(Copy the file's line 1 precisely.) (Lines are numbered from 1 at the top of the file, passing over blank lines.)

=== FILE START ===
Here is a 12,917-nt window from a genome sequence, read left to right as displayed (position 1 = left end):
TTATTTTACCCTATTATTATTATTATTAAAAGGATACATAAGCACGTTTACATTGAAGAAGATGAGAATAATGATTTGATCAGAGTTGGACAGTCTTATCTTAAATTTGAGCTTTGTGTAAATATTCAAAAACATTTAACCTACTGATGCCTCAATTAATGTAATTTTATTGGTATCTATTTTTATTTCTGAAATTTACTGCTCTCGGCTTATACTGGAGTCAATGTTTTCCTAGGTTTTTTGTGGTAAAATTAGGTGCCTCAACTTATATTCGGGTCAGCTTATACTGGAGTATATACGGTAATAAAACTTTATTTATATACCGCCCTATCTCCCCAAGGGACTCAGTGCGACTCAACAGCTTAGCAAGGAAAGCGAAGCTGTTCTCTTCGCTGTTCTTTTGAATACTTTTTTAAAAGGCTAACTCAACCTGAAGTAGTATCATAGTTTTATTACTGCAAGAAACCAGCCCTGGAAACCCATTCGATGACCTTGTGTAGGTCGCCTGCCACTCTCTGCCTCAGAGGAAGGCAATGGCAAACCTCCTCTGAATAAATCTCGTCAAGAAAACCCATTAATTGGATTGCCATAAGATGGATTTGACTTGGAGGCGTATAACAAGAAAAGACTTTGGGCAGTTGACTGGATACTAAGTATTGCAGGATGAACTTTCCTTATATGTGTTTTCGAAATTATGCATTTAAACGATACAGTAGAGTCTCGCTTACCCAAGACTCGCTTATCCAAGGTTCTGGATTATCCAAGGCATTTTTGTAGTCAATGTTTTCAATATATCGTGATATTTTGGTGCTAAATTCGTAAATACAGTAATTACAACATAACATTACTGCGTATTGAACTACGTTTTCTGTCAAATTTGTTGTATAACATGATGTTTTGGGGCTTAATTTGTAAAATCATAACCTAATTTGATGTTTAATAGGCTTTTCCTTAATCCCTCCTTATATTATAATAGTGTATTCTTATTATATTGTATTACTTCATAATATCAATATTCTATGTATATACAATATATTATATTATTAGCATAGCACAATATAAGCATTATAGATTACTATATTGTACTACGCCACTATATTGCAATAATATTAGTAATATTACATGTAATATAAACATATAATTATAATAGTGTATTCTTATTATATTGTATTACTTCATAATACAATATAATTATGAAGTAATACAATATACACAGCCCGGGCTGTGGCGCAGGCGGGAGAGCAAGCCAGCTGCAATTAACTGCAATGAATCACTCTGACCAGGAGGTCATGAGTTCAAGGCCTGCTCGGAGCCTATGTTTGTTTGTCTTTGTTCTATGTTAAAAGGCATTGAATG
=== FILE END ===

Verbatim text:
Here is a 12,917-nt window from a genome sequence, read left to right as displayed (position 1 = left end):